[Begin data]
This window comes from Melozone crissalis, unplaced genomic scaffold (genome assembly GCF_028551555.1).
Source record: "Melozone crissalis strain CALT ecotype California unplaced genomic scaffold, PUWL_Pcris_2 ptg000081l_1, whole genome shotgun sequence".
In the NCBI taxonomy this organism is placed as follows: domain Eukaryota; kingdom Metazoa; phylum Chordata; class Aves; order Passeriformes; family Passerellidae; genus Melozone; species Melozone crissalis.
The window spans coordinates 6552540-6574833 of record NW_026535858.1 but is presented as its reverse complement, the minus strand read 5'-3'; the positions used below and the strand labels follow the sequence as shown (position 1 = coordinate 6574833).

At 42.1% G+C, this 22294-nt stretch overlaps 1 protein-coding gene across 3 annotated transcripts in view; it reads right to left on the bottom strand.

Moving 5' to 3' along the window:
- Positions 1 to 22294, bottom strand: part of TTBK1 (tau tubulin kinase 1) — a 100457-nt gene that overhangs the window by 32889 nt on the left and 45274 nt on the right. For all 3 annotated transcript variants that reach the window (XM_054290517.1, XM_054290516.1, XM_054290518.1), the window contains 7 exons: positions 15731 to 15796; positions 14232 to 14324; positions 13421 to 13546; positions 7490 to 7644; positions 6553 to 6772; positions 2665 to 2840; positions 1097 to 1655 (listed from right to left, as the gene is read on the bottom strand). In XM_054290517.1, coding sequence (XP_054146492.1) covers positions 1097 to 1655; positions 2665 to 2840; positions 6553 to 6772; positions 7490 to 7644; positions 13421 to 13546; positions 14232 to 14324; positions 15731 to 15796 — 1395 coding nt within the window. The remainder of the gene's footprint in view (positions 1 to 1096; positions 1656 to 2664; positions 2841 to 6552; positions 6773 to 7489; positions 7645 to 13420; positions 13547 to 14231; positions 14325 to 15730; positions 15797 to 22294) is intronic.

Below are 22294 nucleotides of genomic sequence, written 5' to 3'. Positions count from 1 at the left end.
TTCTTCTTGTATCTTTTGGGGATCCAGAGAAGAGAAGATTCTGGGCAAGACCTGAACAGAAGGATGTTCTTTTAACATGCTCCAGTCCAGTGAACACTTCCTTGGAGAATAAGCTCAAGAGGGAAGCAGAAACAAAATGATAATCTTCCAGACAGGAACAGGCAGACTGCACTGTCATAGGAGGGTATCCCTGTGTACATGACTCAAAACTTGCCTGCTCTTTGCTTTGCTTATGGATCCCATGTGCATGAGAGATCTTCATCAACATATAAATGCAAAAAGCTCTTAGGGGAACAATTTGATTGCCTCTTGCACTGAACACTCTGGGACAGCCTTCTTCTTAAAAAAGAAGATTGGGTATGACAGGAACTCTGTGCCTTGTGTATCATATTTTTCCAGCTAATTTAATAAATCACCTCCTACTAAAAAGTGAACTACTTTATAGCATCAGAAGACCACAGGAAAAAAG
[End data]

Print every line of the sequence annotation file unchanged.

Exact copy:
This window comes from Melozone crissalis, unplaced genomic scaffold (genome assembly GCF_028551555.1).
Source record: "Melozone crissalis strain CALT ecotype California unplaced genomic scaffold, PUWL_Pcris_2 ptg000081l_1, whole genome shotgun sequence".
In the NCBI taxonomy this organism is placed as follows: domain Eukaryota; kingdom Metazoa; phylum Chordata; class Aves; order Passeriformes; family Passerellidae; genus Melozone; species Melozone crissalis.
The window spans coordinates 6552540-6574833 of record NW_026535858.1 but is presented as its reverse complement, the minus strand read 5'-3'; the positions used below and the strand labels follow the sequence as shown (position 1 = coordinate 6574833).

At 42.1% G+C, this 22294-nt stretch overlaps 1 protein-coding gene across 3 annotated transcripts in view; it reads right to left on the bottom strand.

Moving 5' to 3' along the window:
- Positions 1 to 22294, bottom strand: part of TTBK1 (tau tubulin kinase 1) — a 100457-nt gene that overhangs the window by 32889 nt on the left and 45274 nt on the right. For all 3 annotated transcript variants that reach the window (XM_054290517.1, XM_054290516.1, XM_054290518.1), the window contains 7 exons: positions 15731 to 15796; positions 14232 to 14324; positions 13421 to 13546; positions 7490 to 7644; positions 6553 to 6772; positions 2665 to 2840; positions 1097 to 1655 (listed from right to left, as the gene is read on the bottom strand). In XM_054290517.1, coding sequence (XP_054146492.1) covers positions 1097 to 1655; positions 2665 to 2840; positions 6553 to 6772; positions 7490 to 7644; positions 13421 to 13546; positions 14232 to 14324; positions 15731 to 15796 — 1395 coding nt within the window. The remainder of the gene's footprint in view (positions 1 to 1096; positions 1656 to 2664; positions 2841 to 6552; positions 6773 to 7489; positions 7645 to 13420; positions 13547 to 14231; positions 14325 to 15730; positions 15797 to 22294) is intronic.

Below are 22294 nucleotides of genomic sequence, written 5' to 3'. Positions count from 1 at the left end.
TTCTTCTTGTATCTTTTGGGGATCCAGAGAAGAGAAGATTCTGGGCAAGACCTGAACAGAAGGATGTTCTTTTAACATGCTCCAGTCCAGTGAACACTTCCTTGGAGAATAAGCTCAAGAGGGAAGCAGAAACAAAATGATAATCTTCCAGACAGGAACAGGCAGACTGCACTGTCATAGGAGGGTATCCCTGTGTACATGACTCAAAACTTGCCTGCTCTTTGCTTTGCTTATGGATCCCATGTGCATGAGAGATCTTCATCAACATATAAATGCAAAAAGCTCTTAGGGGAACAATTTGATTGCCTCTTGCACTGAACACTCTGGGACAGCCTTCTTCTTAAAAAAGAAGATTGGGTATGACAGGAACTCTGTGCCTTGTGTATCATATTTTTCCAGCTAATTTAATAAATCACCTCCTACTAAAAAGTGAACTACTTTATAGCATCAGAAGACCACAGGAAAAAAG